1. Expert Q&A: Protecting a person with dementia from financial abuse - Weds 26 June, 3:30-4:30 pm

    Financial abuse can have serious consequences for a person with dementia. Find out how to protect a person with dementia from financial abuse.

    Sam, our Knowledge Officer (Legal and Welfare Rights) is our expert on this topic. She will be here to answer your questions on Wednesday 26 June between 3:30 - 4:30 pm.

    You can either post questions >here< or email them to us at talkingpoint@alzheimers.org.uk and we'll answer as many as we can on the day.

  1. pricey

    pricey Registered User

    Nov 20, 2006
    6
    suffolk
    hi everyone
    its been a few months since i posted last time(before xmas) just wanted to know some peoples thoughts . dad was in hospital in october last year ,he had a chest infection. it was during his stay in hospital that dads ad deteriated making it obvious that mum could no longer cope with him at home. after 6 weeks he was put in a care home. the hospital and social services told me and mum that we would have a choice of homes to look at and have time to view each one but as things turned out we had a phone call saying that he was to be assessed by one care home and the next day he was moved. luckilythe home is lovely. the carers are fantastic and dad , although he tells me differently seems to be settling down. sometimes when we visit dad has got the right hump asking mum where the hell shes been all day? no one talks to im he says and hes never been so lonely. hearing this breaks my heart but i know the carers are always talking to him and they say he is such a funny man , which he was , always joking and laughin. we sit in his room watchin old bing crosby films that he can remember all the songs to and yet he cant remember or grasp the fact that he is no longer at home with mum, but thirty miles away from us. he asked me the other day if the war was over yet? which of corse i told him it was and he smiled as if d day was yesterday then he gets all upset when he realises his mum , brother and mother and father in law have died. wth the exception of his brother who died in november last year all the others died many years ago.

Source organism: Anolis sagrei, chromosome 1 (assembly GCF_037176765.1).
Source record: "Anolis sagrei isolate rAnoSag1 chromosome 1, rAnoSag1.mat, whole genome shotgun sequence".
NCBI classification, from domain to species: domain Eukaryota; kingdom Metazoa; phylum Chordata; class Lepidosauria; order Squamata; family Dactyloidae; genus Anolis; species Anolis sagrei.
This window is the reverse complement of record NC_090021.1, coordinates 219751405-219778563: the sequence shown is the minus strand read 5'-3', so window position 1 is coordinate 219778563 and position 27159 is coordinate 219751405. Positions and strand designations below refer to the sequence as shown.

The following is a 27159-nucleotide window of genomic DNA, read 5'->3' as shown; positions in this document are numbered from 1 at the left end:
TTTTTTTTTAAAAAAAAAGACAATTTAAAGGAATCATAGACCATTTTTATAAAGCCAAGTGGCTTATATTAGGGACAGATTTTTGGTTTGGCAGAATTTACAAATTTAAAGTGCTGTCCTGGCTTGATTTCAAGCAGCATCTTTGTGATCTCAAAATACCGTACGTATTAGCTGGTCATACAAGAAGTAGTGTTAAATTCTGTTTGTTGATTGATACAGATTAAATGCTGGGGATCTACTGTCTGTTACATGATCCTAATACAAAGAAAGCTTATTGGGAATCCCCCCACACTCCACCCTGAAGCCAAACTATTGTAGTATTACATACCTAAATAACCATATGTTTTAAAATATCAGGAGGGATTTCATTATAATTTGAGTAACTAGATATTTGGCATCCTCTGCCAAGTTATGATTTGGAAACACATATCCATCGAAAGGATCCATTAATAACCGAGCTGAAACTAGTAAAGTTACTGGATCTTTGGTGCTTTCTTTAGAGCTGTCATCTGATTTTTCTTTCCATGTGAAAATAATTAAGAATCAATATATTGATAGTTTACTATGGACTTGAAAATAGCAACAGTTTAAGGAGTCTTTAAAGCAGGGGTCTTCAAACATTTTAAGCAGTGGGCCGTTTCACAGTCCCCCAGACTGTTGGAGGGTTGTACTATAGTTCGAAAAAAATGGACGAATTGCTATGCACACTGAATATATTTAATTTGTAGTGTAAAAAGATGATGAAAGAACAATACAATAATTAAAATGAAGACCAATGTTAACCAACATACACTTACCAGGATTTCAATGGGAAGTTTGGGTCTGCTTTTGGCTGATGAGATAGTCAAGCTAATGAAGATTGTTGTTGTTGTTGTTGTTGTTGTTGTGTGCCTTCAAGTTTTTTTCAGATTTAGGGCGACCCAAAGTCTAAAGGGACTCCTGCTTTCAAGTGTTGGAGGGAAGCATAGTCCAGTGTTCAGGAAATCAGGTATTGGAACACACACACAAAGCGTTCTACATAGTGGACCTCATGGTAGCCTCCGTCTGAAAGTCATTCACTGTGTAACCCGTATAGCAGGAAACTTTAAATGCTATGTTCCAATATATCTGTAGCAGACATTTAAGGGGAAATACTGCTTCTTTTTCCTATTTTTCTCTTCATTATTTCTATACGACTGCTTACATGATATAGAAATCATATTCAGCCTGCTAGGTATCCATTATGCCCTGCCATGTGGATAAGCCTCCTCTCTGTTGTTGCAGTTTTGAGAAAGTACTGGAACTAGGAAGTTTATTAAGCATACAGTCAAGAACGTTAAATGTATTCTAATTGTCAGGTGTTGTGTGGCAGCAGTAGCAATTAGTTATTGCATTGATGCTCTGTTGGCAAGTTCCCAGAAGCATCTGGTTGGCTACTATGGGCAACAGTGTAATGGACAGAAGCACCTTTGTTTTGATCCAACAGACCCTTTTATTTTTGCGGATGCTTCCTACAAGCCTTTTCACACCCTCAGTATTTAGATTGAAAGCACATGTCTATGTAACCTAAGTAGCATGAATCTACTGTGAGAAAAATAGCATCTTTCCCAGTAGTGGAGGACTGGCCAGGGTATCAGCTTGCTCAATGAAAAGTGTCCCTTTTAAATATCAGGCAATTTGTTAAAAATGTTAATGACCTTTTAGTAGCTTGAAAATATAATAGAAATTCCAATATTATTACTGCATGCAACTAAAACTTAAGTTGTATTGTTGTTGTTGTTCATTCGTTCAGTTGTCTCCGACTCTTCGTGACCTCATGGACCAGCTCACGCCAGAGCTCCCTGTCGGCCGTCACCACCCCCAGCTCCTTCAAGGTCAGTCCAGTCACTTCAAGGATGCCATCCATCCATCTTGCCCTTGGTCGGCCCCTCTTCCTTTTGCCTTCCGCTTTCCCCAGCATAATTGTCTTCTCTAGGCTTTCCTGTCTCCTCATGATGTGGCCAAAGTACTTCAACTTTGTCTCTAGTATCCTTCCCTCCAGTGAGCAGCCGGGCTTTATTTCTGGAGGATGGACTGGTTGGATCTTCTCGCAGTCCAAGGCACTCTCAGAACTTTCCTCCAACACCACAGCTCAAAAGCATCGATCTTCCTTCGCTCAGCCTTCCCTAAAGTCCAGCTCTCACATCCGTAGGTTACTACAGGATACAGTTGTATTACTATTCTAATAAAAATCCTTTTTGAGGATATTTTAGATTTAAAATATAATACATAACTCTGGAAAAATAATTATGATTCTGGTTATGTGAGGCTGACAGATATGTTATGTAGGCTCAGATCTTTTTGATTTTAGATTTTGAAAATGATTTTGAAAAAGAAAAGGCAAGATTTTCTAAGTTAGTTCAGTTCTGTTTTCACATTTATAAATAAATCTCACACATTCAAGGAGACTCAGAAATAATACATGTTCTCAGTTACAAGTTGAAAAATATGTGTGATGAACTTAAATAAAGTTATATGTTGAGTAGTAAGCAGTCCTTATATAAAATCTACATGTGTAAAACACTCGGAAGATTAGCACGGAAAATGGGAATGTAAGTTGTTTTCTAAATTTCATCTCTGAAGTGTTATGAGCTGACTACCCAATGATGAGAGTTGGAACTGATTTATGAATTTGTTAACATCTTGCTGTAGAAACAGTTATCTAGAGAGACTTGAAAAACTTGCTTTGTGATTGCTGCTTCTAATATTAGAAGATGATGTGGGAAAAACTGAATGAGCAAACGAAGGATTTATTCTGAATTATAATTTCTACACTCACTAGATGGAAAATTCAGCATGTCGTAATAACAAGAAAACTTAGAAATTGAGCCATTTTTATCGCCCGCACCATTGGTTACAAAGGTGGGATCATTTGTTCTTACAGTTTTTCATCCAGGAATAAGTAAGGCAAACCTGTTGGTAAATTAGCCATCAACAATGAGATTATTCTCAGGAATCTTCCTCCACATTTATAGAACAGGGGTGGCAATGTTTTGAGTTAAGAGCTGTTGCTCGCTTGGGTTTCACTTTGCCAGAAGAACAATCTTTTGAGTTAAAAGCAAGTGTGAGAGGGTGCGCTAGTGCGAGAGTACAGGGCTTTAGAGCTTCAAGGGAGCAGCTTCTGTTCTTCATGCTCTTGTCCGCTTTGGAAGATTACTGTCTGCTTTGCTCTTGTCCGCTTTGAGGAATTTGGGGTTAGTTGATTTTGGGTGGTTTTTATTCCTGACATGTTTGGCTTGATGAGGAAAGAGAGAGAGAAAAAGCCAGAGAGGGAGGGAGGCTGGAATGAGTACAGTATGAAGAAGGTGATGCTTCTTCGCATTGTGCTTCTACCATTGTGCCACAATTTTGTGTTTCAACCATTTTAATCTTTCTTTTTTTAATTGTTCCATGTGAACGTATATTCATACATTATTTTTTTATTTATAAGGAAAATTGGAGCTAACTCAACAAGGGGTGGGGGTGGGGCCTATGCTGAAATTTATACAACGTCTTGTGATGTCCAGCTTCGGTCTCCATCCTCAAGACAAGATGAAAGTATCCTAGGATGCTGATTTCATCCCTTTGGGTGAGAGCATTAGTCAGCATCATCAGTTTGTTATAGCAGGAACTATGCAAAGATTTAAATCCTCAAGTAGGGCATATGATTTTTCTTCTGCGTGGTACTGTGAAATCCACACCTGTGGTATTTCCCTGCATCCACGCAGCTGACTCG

dad sometimes asks when he is cming home, he does this on his more lucid days which are sadly becoming few and far between thats when i lie to him saying that he'll be home as soon as he's better. i feel awful but i know that he wont be able to remember any of it after a few moments and it does seem to make him feel better for a moment or two. unfortunately dads ad is worsening and now a doctor that visits the home says he has a problem with his kidneys. so instead of getting better he is getting worse. of course i didnt expect him to inprove but everything seems so accelerated these days, dads getting worse and im lying more. sorry this has been a long rant hope things are ok for everyone. take care, pricey.